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"To be or not to be: that is the question."

POET HERO:
WILLIAM SHAKESPEARE
by Levi from Vancouver

William Shakespeare
“To be or not to be: that is the question”: perhaps the most famous words ever penned. All agree that William Shakespeare ranks as the most eminent poet in history. However, mystery enshrouds the poems attributed to him. Some speculate that he could not have written such magnificent works due to his poor education. These speculators continue on to propose that other people may have actually written Shakespeare’s works and then attributed them to the man named William Shakespeare in order to keep their own identity a secret. For example, it seemed improper for courtiers of Elizabeth I of England to write poetry at the time, so some courtiers may have used Shakespeare’s name to publish their poetry while remaining socially accepted. Up to seventy proposed ghostwrites for Shakespeare have been proposed including Edward de Vere, Earl of Oxford and Francis Bacon. Regardless of who wrote these works, the man christened William Shakespeare had an interesting yet poorly chronicled life.

Born in Stratford-upon-Avon, a town near London, England, in 1564 to John and Mary Shakespeare, William grew up attending a nearby school, studying mostly Latin and grammar. This lack of education leads others to think that he could not have written the masterpieces attributed to Shakespeare. At age eighteen, he married Anne Hathaway who gave birth to a daughter Susanna six months later. After the births of the twins Hamnet and Judith in 1585, William Shakespeare seemed to disappear from history, popping up in London seven years later. These seven years are termed the ‘lost years’ because no one knows what he did during that time. Some think he became a schoolmaster, while others sources claim that, because of poaching, he was hiding from justice.

When he arrived in London, William Shakespeare entered the theatre business. He both wrote plays and invested in the King’s Men, a company which ran the most illustrious theatre in London. Eventually he came to lead this company, earning a great deal of money and constructing the famed Globe Theatre. During the next ten years of his life, he spent most of his valuable time composing plays and poetry and managing affairs in London. Over time he began to write less and less while spending correspondingly more time with his wife and two daughters in Stratford-upon-Avon. Then, in April of 1616, William Shakespeare, the greatest poet and playwright in history, died at the age of fifty-two.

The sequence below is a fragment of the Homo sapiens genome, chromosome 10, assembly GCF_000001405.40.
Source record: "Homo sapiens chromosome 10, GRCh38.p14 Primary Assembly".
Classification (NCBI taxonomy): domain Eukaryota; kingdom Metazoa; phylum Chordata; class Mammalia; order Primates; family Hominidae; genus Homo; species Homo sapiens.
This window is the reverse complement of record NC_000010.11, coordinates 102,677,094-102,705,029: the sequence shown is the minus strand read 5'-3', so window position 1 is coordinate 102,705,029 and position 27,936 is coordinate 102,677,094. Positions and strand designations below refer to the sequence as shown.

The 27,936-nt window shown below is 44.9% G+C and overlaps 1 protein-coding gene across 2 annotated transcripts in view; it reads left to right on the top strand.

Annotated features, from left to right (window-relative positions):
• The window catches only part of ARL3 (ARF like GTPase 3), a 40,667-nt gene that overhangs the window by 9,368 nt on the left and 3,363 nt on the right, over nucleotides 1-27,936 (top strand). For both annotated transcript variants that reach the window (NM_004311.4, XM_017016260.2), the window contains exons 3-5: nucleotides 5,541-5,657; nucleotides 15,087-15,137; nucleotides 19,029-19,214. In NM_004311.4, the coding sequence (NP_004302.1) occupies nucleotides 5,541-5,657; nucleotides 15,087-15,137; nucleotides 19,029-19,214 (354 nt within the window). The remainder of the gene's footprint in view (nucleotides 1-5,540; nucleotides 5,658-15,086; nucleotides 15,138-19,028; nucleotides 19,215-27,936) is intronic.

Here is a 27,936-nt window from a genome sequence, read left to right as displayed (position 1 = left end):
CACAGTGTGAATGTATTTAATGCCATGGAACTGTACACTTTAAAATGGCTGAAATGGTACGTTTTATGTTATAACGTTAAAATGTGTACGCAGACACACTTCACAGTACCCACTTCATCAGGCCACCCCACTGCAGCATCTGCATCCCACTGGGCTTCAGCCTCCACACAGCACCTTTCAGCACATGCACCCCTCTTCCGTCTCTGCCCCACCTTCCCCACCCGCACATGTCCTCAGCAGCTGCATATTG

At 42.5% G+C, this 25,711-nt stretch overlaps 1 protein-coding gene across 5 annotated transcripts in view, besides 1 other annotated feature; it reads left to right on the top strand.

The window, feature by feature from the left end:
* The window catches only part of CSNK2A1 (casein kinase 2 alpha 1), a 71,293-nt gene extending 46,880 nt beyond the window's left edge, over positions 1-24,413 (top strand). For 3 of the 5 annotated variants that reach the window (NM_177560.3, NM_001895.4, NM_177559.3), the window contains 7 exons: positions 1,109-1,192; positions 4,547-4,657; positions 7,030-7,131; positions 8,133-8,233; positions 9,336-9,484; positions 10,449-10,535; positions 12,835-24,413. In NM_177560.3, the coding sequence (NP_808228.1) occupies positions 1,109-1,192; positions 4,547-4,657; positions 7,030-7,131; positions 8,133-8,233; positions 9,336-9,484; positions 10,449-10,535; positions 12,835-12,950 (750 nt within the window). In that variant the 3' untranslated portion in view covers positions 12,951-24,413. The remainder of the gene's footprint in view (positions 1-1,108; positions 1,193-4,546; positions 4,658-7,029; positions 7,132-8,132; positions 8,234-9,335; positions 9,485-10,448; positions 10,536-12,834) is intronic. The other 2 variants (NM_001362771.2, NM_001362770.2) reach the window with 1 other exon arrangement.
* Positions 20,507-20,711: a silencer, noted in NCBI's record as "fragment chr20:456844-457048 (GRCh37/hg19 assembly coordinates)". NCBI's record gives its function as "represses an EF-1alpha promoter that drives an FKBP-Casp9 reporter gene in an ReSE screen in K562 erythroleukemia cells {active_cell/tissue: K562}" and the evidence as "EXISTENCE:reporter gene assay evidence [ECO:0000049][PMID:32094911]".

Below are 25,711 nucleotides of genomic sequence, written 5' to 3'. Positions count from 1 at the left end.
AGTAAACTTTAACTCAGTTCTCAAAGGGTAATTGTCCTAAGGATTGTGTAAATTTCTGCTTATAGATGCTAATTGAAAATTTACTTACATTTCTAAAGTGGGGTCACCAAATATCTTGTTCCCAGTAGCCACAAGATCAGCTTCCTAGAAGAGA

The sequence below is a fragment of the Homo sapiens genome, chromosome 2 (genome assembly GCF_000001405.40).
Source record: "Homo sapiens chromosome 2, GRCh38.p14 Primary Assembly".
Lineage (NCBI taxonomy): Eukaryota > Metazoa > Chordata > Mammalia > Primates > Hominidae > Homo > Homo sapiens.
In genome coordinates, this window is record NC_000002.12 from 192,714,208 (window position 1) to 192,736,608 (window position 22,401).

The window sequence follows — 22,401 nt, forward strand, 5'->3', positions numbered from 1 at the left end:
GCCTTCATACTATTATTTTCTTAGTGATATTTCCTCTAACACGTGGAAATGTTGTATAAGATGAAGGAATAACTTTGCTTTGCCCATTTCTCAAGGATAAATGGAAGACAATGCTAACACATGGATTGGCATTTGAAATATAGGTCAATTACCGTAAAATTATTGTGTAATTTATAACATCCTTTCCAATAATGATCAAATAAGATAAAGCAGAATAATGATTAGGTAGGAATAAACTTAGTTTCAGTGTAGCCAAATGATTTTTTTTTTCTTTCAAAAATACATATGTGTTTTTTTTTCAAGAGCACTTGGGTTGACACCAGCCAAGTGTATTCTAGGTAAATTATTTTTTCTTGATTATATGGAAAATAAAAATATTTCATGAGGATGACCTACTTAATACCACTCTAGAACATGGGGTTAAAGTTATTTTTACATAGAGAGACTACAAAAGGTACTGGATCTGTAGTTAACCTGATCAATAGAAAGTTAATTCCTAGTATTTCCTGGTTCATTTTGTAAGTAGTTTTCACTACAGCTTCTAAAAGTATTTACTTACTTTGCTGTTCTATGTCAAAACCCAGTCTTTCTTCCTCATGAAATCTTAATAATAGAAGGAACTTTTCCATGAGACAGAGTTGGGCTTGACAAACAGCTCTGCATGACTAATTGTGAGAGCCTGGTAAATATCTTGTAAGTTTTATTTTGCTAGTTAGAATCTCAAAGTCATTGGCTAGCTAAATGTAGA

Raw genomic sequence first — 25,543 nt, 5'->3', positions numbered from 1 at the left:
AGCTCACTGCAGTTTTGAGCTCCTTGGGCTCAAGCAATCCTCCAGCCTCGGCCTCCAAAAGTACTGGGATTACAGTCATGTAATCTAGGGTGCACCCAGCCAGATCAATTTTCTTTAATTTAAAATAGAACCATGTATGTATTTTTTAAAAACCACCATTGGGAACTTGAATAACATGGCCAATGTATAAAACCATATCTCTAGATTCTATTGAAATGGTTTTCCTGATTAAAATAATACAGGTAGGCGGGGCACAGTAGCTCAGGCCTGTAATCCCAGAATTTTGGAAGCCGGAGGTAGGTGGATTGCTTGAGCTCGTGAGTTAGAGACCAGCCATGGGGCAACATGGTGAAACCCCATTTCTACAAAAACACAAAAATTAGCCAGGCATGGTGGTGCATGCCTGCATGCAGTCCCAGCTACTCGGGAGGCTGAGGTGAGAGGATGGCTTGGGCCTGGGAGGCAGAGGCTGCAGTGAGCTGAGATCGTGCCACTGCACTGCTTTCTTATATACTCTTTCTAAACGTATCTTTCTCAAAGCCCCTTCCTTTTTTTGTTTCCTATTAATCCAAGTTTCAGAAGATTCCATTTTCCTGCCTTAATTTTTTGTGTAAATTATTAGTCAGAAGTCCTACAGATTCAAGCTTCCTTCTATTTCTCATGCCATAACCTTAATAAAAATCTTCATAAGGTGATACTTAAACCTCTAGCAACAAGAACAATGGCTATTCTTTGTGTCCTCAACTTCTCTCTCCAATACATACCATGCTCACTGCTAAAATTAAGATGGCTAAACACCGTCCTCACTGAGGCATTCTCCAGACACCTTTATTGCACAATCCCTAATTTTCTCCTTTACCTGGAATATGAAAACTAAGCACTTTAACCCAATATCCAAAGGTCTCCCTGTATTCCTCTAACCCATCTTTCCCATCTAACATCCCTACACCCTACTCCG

But his reputation did not die with him. Even nearly four hundred years later, William Shakespeare is a household name due to of his brilliant works. In fact, the renowned poet wrote over thirty-seven plays including the famous Romeo and Juliet, Hamlet, and Macbeth. Also, he composed one hundred and fifty-four sonnets, a type of poem consisting of fourteens lines speaking about love, beauty and time. Sonnets of this type and subject now are named Shakespearian Sonnets, in honor of the one who devised them. In addition to writing all these works, he invented hundreds of now commonplace words such as frugal, gloomy, hurry, suspicious, assassination, critical, and disheartened, and he also popularized phrases such as dead as a doornail, heart of gold, and sorry sight. Because of all of this, the name of William Shakespeare will live on.

Despite the fact that William Shakespeare lived a fairly average life, his works will never be described as average. For such a celebrated person, his life certainly is not well documented. Some times and areas of his life remain a mystery such as the ‘lost years’ as well as the true writer of the legendary sonnets attributed to Shakespeare. Could a relatively uneducated man such as the playwright from Stratford-upon-Avon compose such beautiful works? Or did another publish his or her poetry under the name of William Shakespeare for some secretive reason? I believe that both sides of the stories have strong evidence. On the one hand, I cannot fathom how an uneducated man could write such a prodigious amount of timeless works. On the other end of the spectrum, I cannot grasp the fact the most famous poet ever might have been a fraud. Some ideas can never be proven nor discredited from a lack of proof, as will the authorship of the works of William Shakespeare ever remain a mystery.


Written by Levi from Vancouver
Last changed on: 8/20/2016

Poets.org from the Academy of American poets

Wikipedia the free encyclopedia

Hobar, Linda. The Mystery of History, Volume 3. Dover: Bright Ideas Press, 2008. 250-254

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